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Can a Felon Be an Auctioneer?

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You might have gone to an estate sale at some point and encountered someone standing up front, talking in a rapid fire manner and taking bids for items at the sale. Maybe you have a fascination with this style of talking and the sale process and wonder if you can get a job like this. 

Thinking about being an auctioneer? Let’s take a look at whether you can become an auctioneer with a felony.

In this blog post, we’ll cover the following:

  • What Does an Auctioneer Do?
  • Requirements to Become an Auctioneer
  • Is a License Required?
  • Is There a Background Check?
  • Will a Felony Eliminate You as an Auctioneer?
  • Meeting the Challenge


What Does an Auctioneer Do?

An auction is a sale in one location. Auctioneers sell items at auctions to individuals who place the highest bid.

An auctioneer performs many duties. He or she gathers the items for sale and helps separate them into lots to be bid on.

Auctioneers set a sound system and test it prior to beginning of an auction. An auctioneer starts each item at a predetermined price. All money that is to be collected at the end of the auction is collected by the auctioneer.

An auctioneer is generally paid through a commission based on gross receipts of each auction. An auctioneer might earn up to 15% of proceeds at an antiques auction, for example.  

Some auctioneers specialize in various kinds of inventory, including antiques, autos, and business equipment.  

Requirements to Become an Auctioneer

To be an auctioneer, you can’t just have a glib tongue and be a rapid talker. There is much to learn and training so that you can reach that goal. 

You must attend an auctioneer school. The National Auctioneers Association has a list of sanctioned schools that typically last for a few weeks or months.

After completing auctioneer schooling, you can start your career by entering a professional organization. It would help to work a job while starting as an auctioneer for financial support. You may want to work for an auction house or company to gain experience.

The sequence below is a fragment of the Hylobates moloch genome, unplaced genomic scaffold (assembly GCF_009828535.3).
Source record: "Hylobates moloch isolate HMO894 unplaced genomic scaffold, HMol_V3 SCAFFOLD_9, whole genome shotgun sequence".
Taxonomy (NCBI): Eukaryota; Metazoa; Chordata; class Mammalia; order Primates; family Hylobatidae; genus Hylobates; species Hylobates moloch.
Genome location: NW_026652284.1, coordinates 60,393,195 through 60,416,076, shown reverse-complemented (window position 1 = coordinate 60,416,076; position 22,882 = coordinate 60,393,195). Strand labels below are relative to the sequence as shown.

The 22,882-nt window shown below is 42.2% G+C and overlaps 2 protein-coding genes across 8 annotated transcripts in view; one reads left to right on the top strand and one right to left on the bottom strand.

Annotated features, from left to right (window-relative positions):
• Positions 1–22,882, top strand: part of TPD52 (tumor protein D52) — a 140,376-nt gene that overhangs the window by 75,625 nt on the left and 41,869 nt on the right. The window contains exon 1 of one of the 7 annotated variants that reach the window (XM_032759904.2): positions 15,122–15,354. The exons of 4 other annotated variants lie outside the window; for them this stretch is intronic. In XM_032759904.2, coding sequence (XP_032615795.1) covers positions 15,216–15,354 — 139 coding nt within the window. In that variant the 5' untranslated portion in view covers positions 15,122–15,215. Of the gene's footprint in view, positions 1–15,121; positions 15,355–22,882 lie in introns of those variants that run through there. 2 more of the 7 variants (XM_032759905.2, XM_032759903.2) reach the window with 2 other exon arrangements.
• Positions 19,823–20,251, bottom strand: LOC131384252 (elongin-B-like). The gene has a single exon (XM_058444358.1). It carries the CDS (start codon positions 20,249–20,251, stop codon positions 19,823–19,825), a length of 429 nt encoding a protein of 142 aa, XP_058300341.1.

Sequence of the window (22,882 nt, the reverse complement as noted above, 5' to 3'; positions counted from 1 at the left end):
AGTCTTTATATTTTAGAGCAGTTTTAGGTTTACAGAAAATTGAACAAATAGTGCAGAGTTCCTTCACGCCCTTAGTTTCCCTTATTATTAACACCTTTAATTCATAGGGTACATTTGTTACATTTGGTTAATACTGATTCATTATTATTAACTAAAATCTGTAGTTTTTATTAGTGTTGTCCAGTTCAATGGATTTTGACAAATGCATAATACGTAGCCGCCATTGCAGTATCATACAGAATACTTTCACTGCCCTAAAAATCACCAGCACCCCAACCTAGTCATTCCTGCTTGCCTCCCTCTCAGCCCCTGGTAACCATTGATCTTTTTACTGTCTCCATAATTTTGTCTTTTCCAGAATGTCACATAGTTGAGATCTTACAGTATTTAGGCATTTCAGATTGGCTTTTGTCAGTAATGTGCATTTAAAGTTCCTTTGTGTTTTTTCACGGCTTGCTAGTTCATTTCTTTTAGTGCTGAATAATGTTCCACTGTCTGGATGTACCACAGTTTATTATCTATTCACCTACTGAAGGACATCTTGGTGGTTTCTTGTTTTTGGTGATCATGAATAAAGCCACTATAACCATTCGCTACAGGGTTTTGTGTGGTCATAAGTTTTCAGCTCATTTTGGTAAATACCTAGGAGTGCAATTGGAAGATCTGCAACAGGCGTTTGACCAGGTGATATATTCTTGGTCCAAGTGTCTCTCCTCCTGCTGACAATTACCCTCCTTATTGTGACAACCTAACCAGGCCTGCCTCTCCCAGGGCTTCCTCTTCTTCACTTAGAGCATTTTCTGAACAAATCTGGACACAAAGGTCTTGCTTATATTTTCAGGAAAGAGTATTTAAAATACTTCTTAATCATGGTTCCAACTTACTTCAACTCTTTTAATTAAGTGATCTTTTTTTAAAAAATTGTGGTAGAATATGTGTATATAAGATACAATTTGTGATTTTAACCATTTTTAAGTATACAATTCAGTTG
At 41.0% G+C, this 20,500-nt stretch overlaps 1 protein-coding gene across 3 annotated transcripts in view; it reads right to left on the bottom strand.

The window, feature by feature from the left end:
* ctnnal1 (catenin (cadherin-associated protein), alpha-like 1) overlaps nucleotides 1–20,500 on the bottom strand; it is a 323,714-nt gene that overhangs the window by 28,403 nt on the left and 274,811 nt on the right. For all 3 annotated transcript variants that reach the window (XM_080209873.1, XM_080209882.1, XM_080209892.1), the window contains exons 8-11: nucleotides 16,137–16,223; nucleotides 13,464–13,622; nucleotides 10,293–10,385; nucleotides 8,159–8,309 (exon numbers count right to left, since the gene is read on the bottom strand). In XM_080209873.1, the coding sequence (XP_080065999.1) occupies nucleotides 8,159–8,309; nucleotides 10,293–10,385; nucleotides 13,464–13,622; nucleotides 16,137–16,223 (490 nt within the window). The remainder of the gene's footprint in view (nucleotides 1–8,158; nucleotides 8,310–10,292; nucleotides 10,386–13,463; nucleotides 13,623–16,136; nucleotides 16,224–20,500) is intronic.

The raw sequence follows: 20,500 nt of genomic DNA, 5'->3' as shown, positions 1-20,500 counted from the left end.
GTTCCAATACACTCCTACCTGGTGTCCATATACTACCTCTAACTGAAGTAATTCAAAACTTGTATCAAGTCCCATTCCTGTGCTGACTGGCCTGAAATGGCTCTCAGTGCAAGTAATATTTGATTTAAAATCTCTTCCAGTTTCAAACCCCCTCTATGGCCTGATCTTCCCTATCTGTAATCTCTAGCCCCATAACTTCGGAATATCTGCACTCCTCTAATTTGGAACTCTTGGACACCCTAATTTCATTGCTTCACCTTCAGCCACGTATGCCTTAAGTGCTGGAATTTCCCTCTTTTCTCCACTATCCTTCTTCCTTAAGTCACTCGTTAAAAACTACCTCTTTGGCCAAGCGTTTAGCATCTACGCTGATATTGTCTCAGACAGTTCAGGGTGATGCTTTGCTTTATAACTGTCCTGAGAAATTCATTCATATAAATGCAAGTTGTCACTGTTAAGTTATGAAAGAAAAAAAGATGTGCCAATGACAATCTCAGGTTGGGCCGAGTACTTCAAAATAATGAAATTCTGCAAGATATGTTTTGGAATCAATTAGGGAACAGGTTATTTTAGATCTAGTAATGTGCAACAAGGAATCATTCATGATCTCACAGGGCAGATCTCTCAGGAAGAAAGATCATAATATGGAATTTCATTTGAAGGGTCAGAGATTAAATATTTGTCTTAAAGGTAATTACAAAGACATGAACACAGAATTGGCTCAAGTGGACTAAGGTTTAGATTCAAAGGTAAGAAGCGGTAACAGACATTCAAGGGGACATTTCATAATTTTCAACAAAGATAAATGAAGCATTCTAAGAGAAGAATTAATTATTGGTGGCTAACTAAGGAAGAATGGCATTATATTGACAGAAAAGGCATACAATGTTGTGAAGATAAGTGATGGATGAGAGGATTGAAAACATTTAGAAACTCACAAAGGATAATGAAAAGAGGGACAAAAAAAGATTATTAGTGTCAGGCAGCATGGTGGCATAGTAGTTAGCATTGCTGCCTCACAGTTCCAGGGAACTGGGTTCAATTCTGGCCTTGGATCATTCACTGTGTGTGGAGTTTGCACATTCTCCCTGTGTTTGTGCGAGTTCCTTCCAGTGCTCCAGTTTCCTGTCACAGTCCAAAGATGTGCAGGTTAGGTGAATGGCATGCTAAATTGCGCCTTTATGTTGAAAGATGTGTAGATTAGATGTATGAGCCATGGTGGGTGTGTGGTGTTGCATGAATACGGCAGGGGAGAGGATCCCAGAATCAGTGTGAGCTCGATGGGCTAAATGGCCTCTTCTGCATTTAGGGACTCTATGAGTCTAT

You must gain experience in public speaking and how to control your voice. You need to learn the basics of auctioneering and record keeping.  

Many who become an auctioneer work as an apprentice for another experienced auctioneer. You must be familiar with local and state auction regulations and licensing laws. It would help to have a resume that shows having worked in charity auctions for experience.  

Is a License Required?

Almost half of all states do not license auctioneers

  • To be eligible for an auctioneer license in most states that require a license, you must: 
  • Be at least 18 years old 
  • Be a citizen of the U.S. or a legal resident
  • Have a high school diploma or a GED 
  • Not have been convicted of a felony within five years of the application  
  • Complete 80 hours of classroom instruction in an auctioneer school approved by the auctioning board  
  • Pass an auctioneer licensing exam 

Is There a Background Check?

Yes, there is a background check. After being released and looking for a job, you have encountered this regulation over and over.

Auctioneer laws require that all applicants must not be convicted of a felony up to five years before the date of the application.  

So, when it comes to acquiring the education and training to become an auctioneer, you will be asked if you have any criminal convictions on your record. You must answer this honestly. 

Failure to be honest here will result in being denied the opportunity to pursue an auctioneer career if the background check turns up an undisclosed conviction. 

Will a Felony Eliminate You as an Auctioneer?

A felon can be an auctioneer in a state that requires a license. An applicant must be honest about the past and in answering any questions on the application for an auctioneer license.  

Licensing agencies like the National Auctioneers Association often ask about previous crimes and reserve the right to require an explanation.  

The severity of the crime, how long ago the crime was committed, and what the applicant has done since the conviction will make a difference in this case. So, give yourself the best chance at success by answering honestly. 

Meeting the Challenge

Your conviction is part of the public record and cannot be hidden from view. You need to be aware of this fact. You shouldn’t try and hide the conviction, but you don’t have to dwell on it either. As you tell your story, be honest, but let your criminal record be part of the details.

It was a time in your life when you made mistakes. Then you came to a decision to live your life differently, with getting a job as an auctioneer as your goal for the future.

If you are thinking about becoming an auctioneer, take time to present yourself in a favorable light. You can run a background check on yourself to know what a potential employer might see about you.  

You can also seek to have your criminal record expunged if you qualify. This will allow you to honestly state that you do not have a conviction on your record.  

You have made some mistakes. However, you are not defined by those mistakes but in how you recover from them. Give yourself a chance and don’t get discouraged. 

What do you think about this blog post? Have you or someone you know been in the situation of trying to become an auctioneer with a felony on your record? What was that like, and how did you achieve success? Please tell us in the comments below.

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